Unless you have been hiding under a rock over the past 18 months, you would be aware that the NSW Government has been working on new laws that will require more service stations to sell ethanol-blended petrol and biodiesel.
As noted by numerous media stories over the past 12 months – most of which have gone uncontested by the Baird Government – the economic and environmental benefits from this action are marginal at best.
As noted in a recent report by the NSW Independent Pricing and Regulatory Tribunal (IPART), the sole beneficiary of the changed laws is likely to be the State’s monopoly ethanol producer – an organisation that has made a number of large political donations to the NSW Liberals, NSW National Party and the NSW Labour Party in recent years.
“In an unusual but welcome move last week, the Australian Competition and Consumer Commission released research showing that the operation of the mandate over the past 7 years had cost NSW motorists between $75M and $85M in fuel costs”, said ACAPMA CEO Mark McKenzie.
Despite taking more than 2 years to finalise the new laws, the NSW Government has this week given the industry just three weeks’ formal notice of the detail of the new regulations which come into force on 1 January 2017.
The new laws mean that any retail site selling more than 3.6ML of petrol and diesel per year must stock and sell biofuels (E10 and biodiesel) from 1 January 2017, unless they are able to secure an exemption under a new framework that is still yet to be released by the NSW Government.
In a letter sent to all fuel retailers on Wednesday 7 December 2016, the NSW Fair Trading Commissioner advised that:
The new laws would take effect from 1 January 2017
All fuel retailers not covered by the old mandate would be given until 1 April 2017 to comply with the new laws or to secure an exemption from being required to sell biofuel.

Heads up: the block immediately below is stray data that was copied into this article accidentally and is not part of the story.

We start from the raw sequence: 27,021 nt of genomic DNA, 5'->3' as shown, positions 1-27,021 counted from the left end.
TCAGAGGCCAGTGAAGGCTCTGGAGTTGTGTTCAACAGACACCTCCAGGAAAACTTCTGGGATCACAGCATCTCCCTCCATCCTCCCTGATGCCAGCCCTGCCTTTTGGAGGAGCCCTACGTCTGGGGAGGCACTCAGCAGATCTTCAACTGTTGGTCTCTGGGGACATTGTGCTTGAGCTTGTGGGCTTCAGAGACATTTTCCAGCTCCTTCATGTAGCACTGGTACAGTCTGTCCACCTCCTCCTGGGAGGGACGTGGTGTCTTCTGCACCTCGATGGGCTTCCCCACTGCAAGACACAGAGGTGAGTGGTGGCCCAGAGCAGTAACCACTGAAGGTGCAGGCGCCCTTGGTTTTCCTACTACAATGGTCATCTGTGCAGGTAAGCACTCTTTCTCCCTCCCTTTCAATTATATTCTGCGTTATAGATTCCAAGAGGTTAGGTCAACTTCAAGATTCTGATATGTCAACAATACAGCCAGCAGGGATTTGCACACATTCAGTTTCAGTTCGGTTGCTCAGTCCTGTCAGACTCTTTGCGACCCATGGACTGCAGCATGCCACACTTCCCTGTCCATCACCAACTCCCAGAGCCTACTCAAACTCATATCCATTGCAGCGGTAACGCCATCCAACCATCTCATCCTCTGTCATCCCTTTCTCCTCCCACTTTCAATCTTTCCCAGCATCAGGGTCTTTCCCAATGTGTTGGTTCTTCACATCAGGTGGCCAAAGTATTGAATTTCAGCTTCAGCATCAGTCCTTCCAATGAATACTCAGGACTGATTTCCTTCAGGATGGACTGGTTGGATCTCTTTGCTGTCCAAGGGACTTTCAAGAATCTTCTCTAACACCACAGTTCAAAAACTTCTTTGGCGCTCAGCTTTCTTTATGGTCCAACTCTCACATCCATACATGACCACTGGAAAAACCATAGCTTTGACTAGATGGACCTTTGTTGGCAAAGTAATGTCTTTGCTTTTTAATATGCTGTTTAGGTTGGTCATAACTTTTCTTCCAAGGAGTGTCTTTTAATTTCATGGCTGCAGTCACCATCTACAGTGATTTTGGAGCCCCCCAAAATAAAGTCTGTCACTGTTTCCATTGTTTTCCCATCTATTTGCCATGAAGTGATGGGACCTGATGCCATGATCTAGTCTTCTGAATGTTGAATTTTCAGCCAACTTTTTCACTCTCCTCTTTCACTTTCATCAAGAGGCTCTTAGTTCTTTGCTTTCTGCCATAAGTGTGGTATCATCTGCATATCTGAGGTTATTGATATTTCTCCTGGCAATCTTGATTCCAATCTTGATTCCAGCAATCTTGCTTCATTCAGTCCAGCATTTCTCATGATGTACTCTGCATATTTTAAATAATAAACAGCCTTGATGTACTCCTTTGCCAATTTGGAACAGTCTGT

This whole process has been a very difficult one where the commercial interests of a single company appear to have been favoured by the NSW Government over the wider interests of the NSW community in general, and NSW motorists and fuel retailers in particular said Mark.
“While the Government has made some concessions for very small retailers and accommodated many of the issues raised by the very large retailers, it seems that the small/medium fuel independently owned businesses have been thrown to the wolves”, said Mark.
In addition, there remains significant uncertainty about the exact interpretation of some detailed aspects of the legislation.
We fully expect that these new laws will result in lower availability of non-ethanol blended fuels for motorists and a continuation of unnecessary cost for all NSW Motorists, said Mark.
As noted in the 2015 Report prepared for the NSW Government on the options for the mandate, these new laws will not result in the achievement of the Government’s 6% ethanol target, will result in higher costs for motorists and will not benefit anybody other than the State’s monopoly biofuels producer.
“In effect, the NSW Government has engineered a monopoly position for a major political donor at substantial risk to NSW fuel consumers without any significant pricing safeguards, said Mark.
“Members can rest assured that ACAPMA is currently working on a ground campaign against these new laws that will commence early in the new year and continue all the way to the next NSW election”, said Mark.